“Israel has some serious reservations about the Iran nuclear deal being put together in Vienna,” Israeli FM Yair Lapid said.
Israel and the US should not air their disagreements publicly but instead should discuss them directly, Foreign Minister Yair Lapid said Sunday at the start of a meeting with US Secretary of State Antony Blinken in Rome.
“Israel has some serious reservations about the Iran nuclear deal being put together in Vienna,” he said. “We believe the way to discuss those disagreements is through direct and professional conversations, not in press conferences.”
Jerusalem and Washington share the same goals, and disagreements between them are about how to achieve them, Lapid said.
“Mr. Secretary, I know we can count on you,” he added.
The US is Israel’s most important and most loyal ally, and the new governments of both countries come from “a very long and strong tradition of close friendship and cooperation,” the foreign minister said.
Lapid said he plans to work to rehabilitate Israel’s bipartisan support in the US, adding that he spoke with leading Democrats and Republicans in recent days to that end.
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“I reminded them all that Israel shares America’s most basic values – freedom, democracy, free markets, the constant search for peace,” he said. “In the struggle for those values, Secretary Blinken is a great friend and a great partner.”
Lapid also thanked Blinken for US support for normalization between Israel and Arab states.
“I look forward to working with you to widen the circle of peace in our region,” he said. “That is the best way to bring stability and prosperity to the Middle East.”
Other issues Lapid said were on the agenda for his meeting with Blinken were “strengthening our ability to defend ourselves, working to minimize conflict between us and the Palestinians, while making life better for Israelis and Palestinians alike.”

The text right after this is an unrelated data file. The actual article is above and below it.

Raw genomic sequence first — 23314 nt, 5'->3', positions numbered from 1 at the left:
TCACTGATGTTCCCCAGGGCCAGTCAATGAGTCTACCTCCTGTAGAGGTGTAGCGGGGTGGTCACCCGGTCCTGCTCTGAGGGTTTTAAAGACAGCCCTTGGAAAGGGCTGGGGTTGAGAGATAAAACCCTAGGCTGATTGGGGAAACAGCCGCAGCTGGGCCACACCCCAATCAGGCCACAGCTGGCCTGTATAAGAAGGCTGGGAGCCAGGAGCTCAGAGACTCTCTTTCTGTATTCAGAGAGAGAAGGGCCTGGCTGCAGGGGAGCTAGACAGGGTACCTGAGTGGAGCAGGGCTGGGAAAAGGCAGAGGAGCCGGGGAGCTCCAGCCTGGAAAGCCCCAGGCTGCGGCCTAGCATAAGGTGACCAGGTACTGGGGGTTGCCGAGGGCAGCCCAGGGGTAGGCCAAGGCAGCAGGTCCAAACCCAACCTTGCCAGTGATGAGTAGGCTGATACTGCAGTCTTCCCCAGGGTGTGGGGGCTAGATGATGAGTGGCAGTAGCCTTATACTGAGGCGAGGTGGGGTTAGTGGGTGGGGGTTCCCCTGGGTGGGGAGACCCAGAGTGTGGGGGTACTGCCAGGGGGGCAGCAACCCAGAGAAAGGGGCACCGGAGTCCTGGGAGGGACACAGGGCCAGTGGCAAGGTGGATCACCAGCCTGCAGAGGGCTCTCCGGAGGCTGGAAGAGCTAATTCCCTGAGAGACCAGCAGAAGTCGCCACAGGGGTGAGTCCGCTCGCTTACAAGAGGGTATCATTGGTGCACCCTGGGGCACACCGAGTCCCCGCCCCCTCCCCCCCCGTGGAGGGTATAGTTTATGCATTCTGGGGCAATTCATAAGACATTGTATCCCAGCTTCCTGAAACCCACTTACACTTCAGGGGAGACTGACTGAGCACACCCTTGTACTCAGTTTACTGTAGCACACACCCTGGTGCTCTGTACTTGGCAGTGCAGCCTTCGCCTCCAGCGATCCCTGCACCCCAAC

In addition, Lapid sent prayers and condolences to the victims of the building collapse in Surfside, Florida.
Blinken agreed with Lapid that the US-Israel relationship is “based... on a set of shared values and shared interests.” US President Joe Biden “feels very, very strongly about... a deep, enduring, abiding commitment on the part of the United States to Israel’s security,” he said.
Blinken put the reconstruction of Gaza at the top of the agenda for his meeting with Lapid.
“The work, I hope, can be done to, as you say, offer a more hopeful future for everyone, Palestinians and Israelis alike, with equal measures of opportunity and dignity,” he said, repeating a phrase Biden administration officials used throughout Operation Guardian of the Walls last month.
Blinken used the phrase “the Abraham Accords” – contrary to criticism of the Biden administration that it had refused to use the Trump-era branding – and said they “strongly support this, and hopefully there’ll be other participants.”
At the same time, Blinken said: “I think we’ve also discovered, or perhaps rediscovered, that as important as they are, as vital as they are, they are not a substitute for engaging on the issues between Israelis and Palestinians that need to be resolved.”
Lapid met with Bahraini Foreign Minister Abdullatif Al-Zayani in Rome after Blinken.
“We spoke at length about the normalization process in the Middle East and the need to expand it to cooperate with additional countries,” Lapid said at the end of the meeting. “Peace with Bahrain should be an example for the correct process that must occur in our region.”
Lapid said he and his Bahraini counterpart also discussed regional challenges, foremost of which is Iran.
Lapid plans to visit the United Arab Emirates on Tuesday in the first state visit by an Israeli minister to the Gulf state.